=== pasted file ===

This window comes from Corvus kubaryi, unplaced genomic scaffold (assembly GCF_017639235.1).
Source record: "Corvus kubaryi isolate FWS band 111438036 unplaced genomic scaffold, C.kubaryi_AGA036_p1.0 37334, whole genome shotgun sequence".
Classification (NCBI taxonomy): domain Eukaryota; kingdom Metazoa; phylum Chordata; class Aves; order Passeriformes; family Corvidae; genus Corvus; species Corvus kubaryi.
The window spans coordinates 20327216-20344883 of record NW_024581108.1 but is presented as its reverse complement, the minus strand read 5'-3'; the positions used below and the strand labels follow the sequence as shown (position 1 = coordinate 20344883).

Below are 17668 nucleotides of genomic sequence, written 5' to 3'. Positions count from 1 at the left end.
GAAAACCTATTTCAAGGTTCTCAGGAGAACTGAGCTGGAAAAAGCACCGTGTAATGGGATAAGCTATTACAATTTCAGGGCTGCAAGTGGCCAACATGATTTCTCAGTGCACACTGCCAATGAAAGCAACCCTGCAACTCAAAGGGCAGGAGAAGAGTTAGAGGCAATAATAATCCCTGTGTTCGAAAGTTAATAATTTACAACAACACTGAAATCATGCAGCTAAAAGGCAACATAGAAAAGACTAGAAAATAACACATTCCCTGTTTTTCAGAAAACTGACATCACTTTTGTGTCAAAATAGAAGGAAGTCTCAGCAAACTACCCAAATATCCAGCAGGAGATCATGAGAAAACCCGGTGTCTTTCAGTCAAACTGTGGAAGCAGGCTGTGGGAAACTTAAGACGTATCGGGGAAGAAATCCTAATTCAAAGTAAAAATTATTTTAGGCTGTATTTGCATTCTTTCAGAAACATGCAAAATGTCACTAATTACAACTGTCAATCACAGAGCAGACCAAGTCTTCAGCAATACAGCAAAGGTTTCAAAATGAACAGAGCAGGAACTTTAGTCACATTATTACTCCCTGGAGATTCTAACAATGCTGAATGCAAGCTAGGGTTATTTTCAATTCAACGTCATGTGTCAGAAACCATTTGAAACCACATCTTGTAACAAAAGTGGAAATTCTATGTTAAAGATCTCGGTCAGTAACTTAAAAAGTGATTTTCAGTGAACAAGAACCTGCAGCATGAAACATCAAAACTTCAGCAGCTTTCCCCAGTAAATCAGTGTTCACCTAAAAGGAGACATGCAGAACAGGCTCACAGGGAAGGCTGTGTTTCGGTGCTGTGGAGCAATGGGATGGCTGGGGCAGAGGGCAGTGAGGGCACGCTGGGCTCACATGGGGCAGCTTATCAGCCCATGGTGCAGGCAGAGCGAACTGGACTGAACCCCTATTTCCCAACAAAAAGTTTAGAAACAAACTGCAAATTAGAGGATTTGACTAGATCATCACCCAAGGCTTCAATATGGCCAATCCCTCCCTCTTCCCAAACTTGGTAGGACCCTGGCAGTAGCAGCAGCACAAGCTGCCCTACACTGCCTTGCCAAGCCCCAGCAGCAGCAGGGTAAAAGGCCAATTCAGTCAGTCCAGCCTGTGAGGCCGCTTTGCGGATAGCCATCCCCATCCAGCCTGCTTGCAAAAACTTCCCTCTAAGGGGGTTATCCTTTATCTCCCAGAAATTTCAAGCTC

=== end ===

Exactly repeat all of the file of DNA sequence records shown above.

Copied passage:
This window comes from Corvus kubaryi, unplaced genomic scaffold (assembly GCF_017639235.1).
Source record: "Corvus kubaryi isolate FWS band 111438036 unplaced genomic scaffold, C.kubaryi_AGA036_p1.0 37334, whole genome shotgun sequence".
Classification (NCBI taxonomy): domain Eukaryota; kingdom Metazoa; phylum Chordata; class Aves; order Passeriformes; family Corvidae; genus Corvus; species Corvus kubaryi.
The window spans coordinates 20327216-20344883 of record NW_024581108.1 but is presented as its reverse complement, the minus strand read 5'-3'; the positions used below and the strand labels follow the sequence as shown (position 1 = coordinate 20344883).

Below are 17668 nucleotides of genomic sequence, written 5' to 3'. Positions count from 1 at the left end.
GAAAACCTATTTCAAGGTTCTCAGGAGAACTGAGCTGGAAAAAGCACCGTGTAATGGGATAAGCTATTACAATTTCAGGGCTGCAAGTGGCCAACATGATTTCTCAGTGCACACTGCCAATGAAAGCAACCCTGCAACTCAAAGGGCAGGAGAAGAGTTAGAGGCAATAATAATCCCTGTGTTCGAAAGTTAATAATTTACAACAACACTGAAATCATGCAGCTAAAAGGCAACATAGAAAAGACTAGAAAATAACACATTCCCTGTTTTTCAGAAAACTGACATCACTTTTGTGTCAAAATAGAAGGAAGTCTCAGCAAACTACCCAAATATCCAGCAGGAGATCATGAGAAAACCCGGTGTCTTTCAGTCAAACTGTGGAAGCAGGCTGTGGGAAACTTAAGACGTATCGGGGAAGAAATCCTAATTCAAAGTAAAAATTATTTTAGGCTGTATTTGCATTCTTTCAGAAACATGCAAAATGTCACTAATTACAACTGTCAATCACAGAGCAGACCAAGTCTTCAGCAATACAGCAAAGGTTTCAAAATGAACAGAGCAGGAACTTTAGTCACATTATTACTCCCTGGAGATTCTAACAATGCTGAATGCAAGCTAGGGTTATTTTCAATTCAACGTCATGTGTCAGAAACCATTTGAAACCACATCTTGTAACAAAAGTGGAAATTCTATGTTAAAGATCTCGGTCAGTAACTTAAAAAGTGATTTTCAGTGAACAAGAACCTGCAGCATGAAACATCAAAACTTCAGCAGCTTTCCCCAGTAAATCAGTGTTCACCTAAAAGGAGACATGCAGAACAGGCTCACAGGGAAGGCTGTGTTTCGGTGCTGTGGAGCAATGGGATGGCTGGGGCAGAGGGCAGTGAGGGCACGCTGGGCTCACATGGGGCAGCTTATCAGCCCATGGTGCAGGCAGAGCGAACTGGACTGAACCCCTATTTCCCAACAAAAAGTTTAGAAACAAACTGCAAATTAGAGGATTTGACTAGATCATCACCCAAGGCTTCAATATGGCCAATCCCTCCCTCTTCCCAAACTTGGTAGGACCCTGGCAGTAGCAGCAGCACAAGCTGCCCTACACTGCCTTGCCAAGCCCCAGCAGCAGCAGGGTAAAAGGCCAATTCAGTCAGTCCAGCCTGTGAGGCCGCTTTGCGGATAGCCATCCCCATCCAGCCTGCTTGCAAAAACTTCCCTCTAAGGGGGTTATCCTTTATCTCCCAGAAATTTCAAGCTC